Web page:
I think you’re stretching things. Hillary was given too much authority in the Clinton White House, full stop. I like Hillary and I voted for Hillary but she really was given too much power too early on.

            Also that you need to be from one of those two law schools on SCOTUS is a bug, not a feature.

            • TopsyJane

              Hillary was given too much authority in the Clinton White House, full stop.

              It was a two-for-one deal. The Clintons were most forthright about that. A vote for Bill was a vote for her.

              • twbb

                By that standard, Trump was just as forthright about Kushner and Ivanka, too.

                • Warren Terra

                  This is completely wrong; relatively little attention was paid to Kushner and Ivanka explicitly pledged not to join the administration.

        • Warren Terra

          I think there’s a pretty big difference between being a senior White House macher, someone who gets updates on various issues and digests them for the President, and someone who’s bouncing all over the government cannonballing into various working groups, suddenly showing up as if they own the place.

        • Downpuppy

          First Lady is an historically important position. Electing any* president, the country knows who they’re getting. Dolly Madison, Eleanor Roosevelt, Betty Ford – There are reasonably well defined norms and expectations that she’ll attend to protocol, take up one or two issues, be a key advisor & symbol.

          The break in that tradition isn’t Hillary, it’s Melanja of NYC.

          *Yes, Buchanan was single. Look how that turned out.

          • TopsyJane

            There is no “tradition” for the role of the president’s wife. She doesn’t have to do a damn thing if she doesn’t want to. The notion that she has to sponsor an uncontroversial cause or two is a relatively recent one and there has never been any expectation that she will be a key adviser, or even hostess – Bess Truman mostly stayed home. (The only points of comparison Eleanor Roosevelt and Hillary Rodham Clinton have are each other.)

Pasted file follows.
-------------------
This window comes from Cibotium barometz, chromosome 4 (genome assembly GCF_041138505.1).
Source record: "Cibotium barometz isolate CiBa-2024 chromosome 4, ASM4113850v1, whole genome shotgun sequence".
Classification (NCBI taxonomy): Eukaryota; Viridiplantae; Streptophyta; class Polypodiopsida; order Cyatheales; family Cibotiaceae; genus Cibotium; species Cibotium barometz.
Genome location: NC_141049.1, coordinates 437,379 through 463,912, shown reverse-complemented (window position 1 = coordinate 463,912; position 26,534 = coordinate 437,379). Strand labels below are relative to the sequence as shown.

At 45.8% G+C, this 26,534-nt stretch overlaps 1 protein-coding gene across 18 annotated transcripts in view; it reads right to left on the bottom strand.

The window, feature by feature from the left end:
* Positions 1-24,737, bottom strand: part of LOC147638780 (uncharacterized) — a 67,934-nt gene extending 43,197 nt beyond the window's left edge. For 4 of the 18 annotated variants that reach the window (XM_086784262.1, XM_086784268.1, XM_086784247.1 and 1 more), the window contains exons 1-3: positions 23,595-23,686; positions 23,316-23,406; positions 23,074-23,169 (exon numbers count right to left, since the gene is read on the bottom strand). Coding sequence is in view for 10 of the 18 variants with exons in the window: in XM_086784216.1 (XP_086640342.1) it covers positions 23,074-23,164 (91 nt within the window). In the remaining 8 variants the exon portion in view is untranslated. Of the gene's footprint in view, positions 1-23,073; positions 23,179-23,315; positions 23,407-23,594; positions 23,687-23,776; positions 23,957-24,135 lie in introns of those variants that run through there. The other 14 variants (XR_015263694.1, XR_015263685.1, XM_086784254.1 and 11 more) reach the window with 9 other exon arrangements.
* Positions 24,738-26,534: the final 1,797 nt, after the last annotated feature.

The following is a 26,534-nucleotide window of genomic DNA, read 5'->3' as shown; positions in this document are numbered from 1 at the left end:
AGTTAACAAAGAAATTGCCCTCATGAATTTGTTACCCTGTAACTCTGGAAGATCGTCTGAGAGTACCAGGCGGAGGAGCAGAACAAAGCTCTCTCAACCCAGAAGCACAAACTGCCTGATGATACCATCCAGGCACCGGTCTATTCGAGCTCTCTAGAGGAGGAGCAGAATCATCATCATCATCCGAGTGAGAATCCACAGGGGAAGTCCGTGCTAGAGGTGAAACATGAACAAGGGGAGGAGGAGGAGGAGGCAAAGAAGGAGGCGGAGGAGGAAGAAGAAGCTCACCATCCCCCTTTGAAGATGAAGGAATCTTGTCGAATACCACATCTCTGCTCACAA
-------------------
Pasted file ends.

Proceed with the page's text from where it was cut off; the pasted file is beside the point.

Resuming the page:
I assume things like the annual Easter egg hunt can be staffed out. If Melania wants to stay in NY with her son she’s within her rights. (Ideally they should move her out of midtown so as not to cause a huge and costly inconvenience, but that’s not how the Trumps roll.)

        • Joe_JP

          Thanks.

          Not sure how much power she had over vetting, let’s say, as compared to someone (along with others) having a role there. And, that is something I think trusted advisors, often not elected, would have a role doing. Sometimes, spouses historically played that role.

          I think at least for Jared (along with the other things) there is a difference in scale here.

    • jim, some guy in iowa

      I think the difference is with Clinton- or JFK, for that matter- no matter what responsibilities the relative was given, in the end the buck was going to actually stop with the President- the elected official. We just don’t have a whole lot of reason to believe that’s ever going to be the case with trump

      • DamnYankees

        Of course, 100% agree.

    • D. C. Sessions

      There was tons of talk pre-election about how awesome his kids were

      The only talk prior to the election about how wonderful his children were focused on Ivanka, and that only from a lecherous perspective. No mention of whether she could close up Velcro strap shoes without help.

      • DamnYankees

        I sadly don’t think this is true. Eric and Don Jr. gave keynote speeches at the RNC. Conservatives loved all his kids.

        Except for Tiffany. Poor Tiffany.

        • D. C. Sessions

          They would have cheered if he had the keynote delivered by Lennie Small.

        • Origami Isopod

          Tiffany is probably the luckiest of Drumpf’s kids, because he wants nothing to do with her.

    • sibusisodan

      I think differences between HRC and Trump family members goes well beyond just competence.